It’s hot, the iguanas are afoot: Here’s what you need to know

It’s hot, the iguanas are afoot: Here’s what you need to know

BY MARCY SHORTUSE – While we have been dealing with an iguana eradication program for many, many years, at Tuesday’s meeting it became apparent that either people haven’t been reading about the situation or just recently moved here. Because of this, and at the iguana panel’s request, we will attempt to break down the pertinent information here.

  • There are two main types of iguanas in Southwest Florida: green and spiny-tailed. The black spiny-tailed type lives in the ground, often inhabiting gopher tortoise burrows. An island man named Bumps Johnson admitted just a few years ago that a relative of his brought the iguanas from Mexico and kept them as pets, but Bumps turned them loose when their original owner moved away from home.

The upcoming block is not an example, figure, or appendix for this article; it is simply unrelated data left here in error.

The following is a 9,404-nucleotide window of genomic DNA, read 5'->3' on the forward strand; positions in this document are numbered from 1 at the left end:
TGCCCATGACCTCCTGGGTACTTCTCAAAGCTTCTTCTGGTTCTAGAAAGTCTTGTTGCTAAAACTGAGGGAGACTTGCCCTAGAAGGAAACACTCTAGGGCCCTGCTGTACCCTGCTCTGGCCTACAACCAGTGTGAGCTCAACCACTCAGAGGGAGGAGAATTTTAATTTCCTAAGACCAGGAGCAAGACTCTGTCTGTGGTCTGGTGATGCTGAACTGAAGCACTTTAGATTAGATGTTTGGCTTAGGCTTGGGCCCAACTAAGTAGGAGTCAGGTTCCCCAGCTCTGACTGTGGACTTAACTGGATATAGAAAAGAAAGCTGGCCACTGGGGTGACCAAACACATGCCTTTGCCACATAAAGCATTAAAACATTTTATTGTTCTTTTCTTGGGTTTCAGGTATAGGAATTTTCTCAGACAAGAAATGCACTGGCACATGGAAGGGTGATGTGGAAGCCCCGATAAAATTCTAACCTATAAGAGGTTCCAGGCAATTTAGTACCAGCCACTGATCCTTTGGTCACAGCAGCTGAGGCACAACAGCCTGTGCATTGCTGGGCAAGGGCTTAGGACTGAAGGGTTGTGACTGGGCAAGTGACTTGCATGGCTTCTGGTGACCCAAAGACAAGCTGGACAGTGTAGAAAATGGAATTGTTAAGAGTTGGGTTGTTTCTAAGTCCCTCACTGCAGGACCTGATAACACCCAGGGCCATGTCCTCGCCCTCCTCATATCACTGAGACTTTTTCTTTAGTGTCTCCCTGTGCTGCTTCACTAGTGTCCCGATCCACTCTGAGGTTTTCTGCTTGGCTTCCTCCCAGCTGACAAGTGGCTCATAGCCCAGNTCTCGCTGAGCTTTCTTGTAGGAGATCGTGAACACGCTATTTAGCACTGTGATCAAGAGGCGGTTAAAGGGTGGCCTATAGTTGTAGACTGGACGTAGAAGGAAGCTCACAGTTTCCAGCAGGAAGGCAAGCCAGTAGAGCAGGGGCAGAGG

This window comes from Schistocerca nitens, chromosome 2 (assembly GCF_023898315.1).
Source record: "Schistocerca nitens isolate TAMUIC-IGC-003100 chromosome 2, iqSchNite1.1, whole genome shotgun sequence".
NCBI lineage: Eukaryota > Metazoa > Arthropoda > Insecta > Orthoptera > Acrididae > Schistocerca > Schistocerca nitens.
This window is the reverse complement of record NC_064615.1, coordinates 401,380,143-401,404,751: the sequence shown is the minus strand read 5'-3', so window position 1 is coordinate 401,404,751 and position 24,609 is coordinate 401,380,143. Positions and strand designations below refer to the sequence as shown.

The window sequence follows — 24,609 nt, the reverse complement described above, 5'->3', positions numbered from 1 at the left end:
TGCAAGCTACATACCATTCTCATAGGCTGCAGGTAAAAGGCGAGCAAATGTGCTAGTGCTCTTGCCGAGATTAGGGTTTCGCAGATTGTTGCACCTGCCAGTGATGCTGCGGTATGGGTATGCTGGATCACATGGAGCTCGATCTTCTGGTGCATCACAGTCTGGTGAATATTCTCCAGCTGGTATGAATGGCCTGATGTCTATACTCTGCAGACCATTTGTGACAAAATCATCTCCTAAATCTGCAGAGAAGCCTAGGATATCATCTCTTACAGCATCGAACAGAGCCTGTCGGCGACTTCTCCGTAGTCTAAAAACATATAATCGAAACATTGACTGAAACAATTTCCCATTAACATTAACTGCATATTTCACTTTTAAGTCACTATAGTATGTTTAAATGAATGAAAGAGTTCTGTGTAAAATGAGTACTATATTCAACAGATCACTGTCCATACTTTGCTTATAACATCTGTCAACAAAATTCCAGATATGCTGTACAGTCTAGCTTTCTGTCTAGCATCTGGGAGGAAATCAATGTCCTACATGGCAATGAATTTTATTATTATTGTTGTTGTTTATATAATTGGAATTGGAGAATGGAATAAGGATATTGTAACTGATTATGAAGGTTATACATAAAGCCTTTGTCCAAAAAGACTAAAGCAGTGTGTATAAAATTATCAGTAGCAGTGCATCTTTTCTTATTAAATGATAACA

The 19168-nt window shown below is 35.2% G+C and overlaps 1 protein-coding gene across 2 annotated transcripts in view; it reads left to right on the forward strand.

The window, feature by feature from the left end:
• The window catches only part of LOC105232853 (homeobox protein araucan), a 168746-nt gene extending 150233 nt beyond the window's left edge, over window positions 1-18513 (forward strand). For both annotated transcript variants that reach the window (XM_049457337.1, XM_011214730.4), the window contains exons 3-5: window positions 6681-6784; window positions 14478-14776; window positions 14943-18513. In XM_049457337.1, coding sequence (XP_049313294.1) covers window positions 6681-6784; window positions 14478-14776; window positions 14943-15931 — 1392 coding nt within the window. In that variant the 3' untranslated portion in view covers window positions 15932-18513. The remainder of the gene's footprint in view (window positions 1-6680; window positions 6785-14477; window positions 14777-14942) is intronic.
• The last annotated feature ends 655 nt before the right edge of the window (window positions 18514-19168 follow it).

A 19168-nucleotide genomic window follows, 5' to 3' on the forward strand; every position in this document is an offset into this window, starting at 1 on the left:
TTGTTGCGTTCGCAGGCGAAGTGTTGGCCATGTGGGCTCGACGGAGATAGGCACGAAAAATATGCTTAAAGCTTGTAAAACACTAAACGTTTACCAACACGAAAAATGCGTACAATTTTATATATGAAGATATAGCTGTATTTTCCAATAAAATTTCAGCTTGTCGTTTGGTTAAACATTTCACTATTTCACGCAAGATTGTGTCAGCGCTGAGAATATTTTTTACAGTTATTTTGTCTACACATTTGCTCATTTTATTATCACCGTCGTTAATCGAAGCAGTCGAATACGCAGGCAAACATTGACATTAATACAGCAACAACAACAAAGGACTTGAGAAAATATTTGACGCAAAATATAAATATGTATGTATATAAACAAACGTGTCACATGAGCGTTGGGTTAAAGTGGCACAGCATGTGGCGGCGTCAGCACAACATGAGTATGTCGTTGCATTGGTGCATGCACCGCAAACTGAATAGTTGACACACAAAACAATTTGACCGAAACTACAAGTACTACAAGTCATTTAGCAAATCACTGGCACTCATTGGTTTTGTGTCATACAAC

• If you think we have a lot of iguanas now, you weren’t here prior to the iguana control program’s beginning. The amount once estimated by esteemed scientist Dr. Jerry Jackson was 12,000. George Cera killed 4,000 more than that in the first few years. They were so prevalent, in fact, that they were coming out of sewers and into people’s toilets, they were always fighting in the road down by South Beach (which used to be and still is a prime spot for them for some reason), and a day wouldn’t go by that you wouldn’t see one dead on the road. Almost everyone who has a home here frequently had one come in the house.
  • Spiny-tailed iguanas will eat the eggs of turtles and tortoises, birds and other iguanas. They eat anoles, salamanders and skinks. They are larger than the majority of our island animal population, which makes them an apex predator. The only threats they have are man and – when they are very small – predatory birds, dogs, raccoons, snakes and cats.